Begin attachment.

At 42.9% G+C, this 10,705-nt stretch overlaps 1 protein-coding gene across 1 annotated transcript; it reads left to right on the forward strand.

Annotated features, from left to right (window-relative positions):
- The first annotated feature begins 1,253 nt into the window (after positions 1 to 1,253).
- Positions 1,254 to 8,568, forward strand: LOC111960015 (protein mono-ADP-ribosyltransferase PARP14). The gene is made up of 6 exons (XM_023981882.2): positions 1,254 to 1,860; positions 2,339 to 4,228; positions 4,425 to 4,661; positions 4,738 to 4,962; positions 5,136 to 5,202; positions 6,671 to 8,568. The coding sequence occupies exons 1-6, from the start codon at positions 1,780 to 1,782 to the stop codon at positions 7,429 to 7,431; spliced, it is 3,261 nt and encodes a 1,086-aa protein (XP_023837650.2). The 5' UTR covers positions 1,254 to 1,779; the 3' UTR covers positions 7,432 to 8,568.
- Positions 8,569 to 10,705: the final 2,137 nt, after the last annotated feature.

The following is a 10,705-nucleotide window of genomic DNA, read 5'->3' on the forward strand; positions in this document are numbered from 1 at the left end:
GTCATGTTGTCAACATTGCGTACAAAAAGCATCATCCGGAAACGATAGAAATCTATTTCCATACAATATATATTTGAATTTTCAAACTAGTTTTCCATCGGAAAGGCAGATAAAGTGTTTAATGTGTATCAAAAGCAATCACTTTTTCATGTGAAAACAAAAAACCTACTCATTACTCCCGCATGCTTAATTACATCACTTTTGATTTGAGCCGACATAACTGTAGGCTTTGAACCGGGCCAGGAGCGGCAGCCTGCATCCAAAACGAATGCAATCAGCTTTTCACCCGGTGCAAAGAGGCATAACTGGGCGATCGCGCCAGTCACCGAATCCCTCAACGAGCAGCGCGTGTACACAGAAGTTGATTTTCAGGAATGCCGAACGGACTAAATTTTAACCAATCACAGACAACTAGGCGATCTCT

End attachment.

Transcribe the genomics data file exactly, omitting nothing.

At 42.9% G+C, this 10,705-nt stretch overlaps 1 protein-coding gene across 1 annotated transcript; it reads left to right on the forward strand.

Annotated features, from left to right (window-relative positions):
- The first annotated feature begins 1,253 nt into the window (after positions 1 to 1,253).
- Positions 1,254 to 8,568, forward strand: LOC111960015 (protein mono-ADP-ribosyltransferase PARP14). The gene is made up of 6 exons (XM_023981882.2): positions 1,254 to 1,860; positions 2,339 to 4,228; positions 4,425 to 4,661; positions 4,738 to 4,962; positions 5,136 to 5,202; positions 6,671 to 8,568. The coding sequence occupies exons 1-6, from the start codon at positions 1,780 to 1,782 to the stop codon at positions 7,429 to 7,431; spliced, it is 3,261 nt and encodes a 1,086-aa protein (XP_023837650.2). The 5' UTR covers positions 1,254 to 1,779; the 3' UTR covers positions 7,432 to 8,568.
- Positions 8,569 to 10,705: the final 2,137 nt, after the last annotated feature.

The following is a 10,705-nucleotide window of genomic DNA, read 5'->3' on the forward strand; positions in this document are numbered from 1 at the left end:
GTCATGTTGTCAACATTGCGTACAAAAAGCATCATCCGGAAACGATAGAAATCTATTTCCATACAATATATATTTGAATTTTCAAACTAGTTTTCCATCGGAAAGGCAGATAAAGTGTTTAATGTGTATCAAAAGCAATCACTTTTTCATGTGAAAACAAAAAACCTACTCATTACTCCCGCATGCTTAATTACATCACTTTTGATTTGAGCCGACATAACTGTAGGCTTTGAACCGGGCCAGGAGCGGCAGCCTGCATCCAAAACGAATGCAATCAGCTTTTCACCCGGTGCAAAGAGGCATAACTGGGCGATCGCGCCAGTCACCGAATCCCTCAACGAGCAGCGCGTGTACACAGAAGTTGATTTTCAGGAATGCCGAACGGACTAAATTTTAACCAATCACAGACAACTAGGCGATCTCT